• There is no information yet on when further tests can be ordered.

Order
4 free
home tests

I Have a Positive Test

 

If you have had a positive test or suspect you have COVID-19:

ISOLATE

Isolate away from others for 10 days. If you must return to work or school you may do so at day 6 as long as you are well, and can mask well around others.

QUARANTINE
Quarantine others in the family for 10 days and monitor carefully for symptoms. If you are exposed and fully vaccinated, you do not need to quarantine, but again monitor carefully for symptoms.

NOTIFY CLOSE CONTACTS
Notify your school or work, as well as anyone you have been in contact with going back to two days before your symptoms began or your positive test.

REPORT YOUR CASE TO THE OHA
Oregon now has a website where you can report your case of COVID in case you had a positive home test. All tests done in our office and hospital labs are reported.

QUESTIONS?
Check out Oregon's COVID-19 Support Website and Hotline.
Call us if you have other questions!
 


Get immediate medical care for these symptoms:
• Difficulty breathing
• Pain or pressure in the chest or belly
• Unable to drink or keep liquids down
• New confusion or inability to wake up
• Bluish lips or face


Learn about symptoms to watch for after a COVID-19 infection.

 

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Find answers to your other questions 
in OHA's
What To Do If You
Test Positive

guide

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Learn More About COVID-19

 
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COVID-19 FAQs

My child has a cough. How do I know if they have COVID-19?

The classic symptoms of COVID-19 are fever, cough, nasal congestion, and shortness of breath. With Omicron we are also seeing a lot of sore throats and diarrhea, as well as croup symptoms. Some people's symptoms are severe and others have symptoms of a common cold. In general, children are more likely to have little or no symptoms. Unfortunately the only real way to tell the difference between COVID-19 and other illnesses such as colds, RSV, or croup is to test.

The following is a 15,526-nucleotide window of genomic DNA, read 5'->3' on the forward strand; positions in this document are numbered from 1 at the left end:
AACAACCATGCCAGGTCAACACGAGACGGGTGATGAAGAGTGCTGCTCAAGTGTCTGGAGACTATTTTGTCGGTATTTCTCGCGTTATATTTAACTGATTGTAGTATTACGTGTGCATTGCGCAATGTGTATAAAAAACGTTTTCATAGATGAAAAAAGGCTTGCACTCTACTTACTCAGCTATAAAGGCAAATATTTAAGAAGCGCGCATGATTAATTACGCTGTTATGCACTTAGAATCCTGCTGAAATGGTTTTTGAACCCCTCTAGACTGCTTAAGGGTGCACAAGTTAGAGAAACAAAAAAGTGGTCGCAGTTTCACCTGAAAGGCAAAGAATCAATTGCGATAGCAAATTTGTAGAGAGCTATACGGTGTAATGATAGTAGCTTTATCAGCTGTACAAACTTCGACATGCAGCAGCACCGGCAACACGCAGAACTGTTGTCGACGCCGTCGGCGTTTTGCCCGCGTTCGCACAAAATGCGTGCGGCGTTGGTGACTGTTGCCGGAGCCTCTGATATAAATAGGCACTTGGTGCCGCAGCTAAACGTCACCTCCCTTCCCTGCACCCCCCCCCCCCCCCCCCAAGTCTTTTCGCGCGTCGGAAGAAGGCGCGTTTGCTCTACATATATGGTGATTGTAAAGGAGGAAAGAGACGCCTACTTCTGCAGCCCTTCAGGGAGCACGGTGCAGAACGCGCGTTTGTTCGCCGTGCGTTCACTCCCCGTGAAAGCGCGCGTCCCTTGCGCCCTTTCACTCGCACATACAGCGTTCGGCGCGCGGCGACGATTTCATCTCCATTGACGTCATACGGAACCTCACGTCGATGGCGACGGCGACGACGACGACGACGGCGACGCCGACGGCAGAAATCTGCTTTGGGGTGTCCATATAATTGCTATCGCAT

In general, we will treat all respiratory symptoms the same way we always have, regardless of if it is a cold, influenza, or COVID-19. Rest, fluids, steamy showers and nasal saline are still your best bet. And just like always, we are here to answer your questions (even if it takes a little longer to get to your call!), and we are ready to take further steps if your child gets worse. How we do that has changed; we may start with a telemedicine visit, or if you need to come to the office how you enter and how we are dressed may be different. Regardless, your first step is to call us!

How can I tell if my child is getting worse and I need to call?

While this may look different for every child and every situation, we definitely want to hear from you if you are worried. We want to know if your child is too lethargic to respond to their name or look at a toy, if they are unable to drink fluids or are not urinating, or if a fever is lasting more than 3-4 days.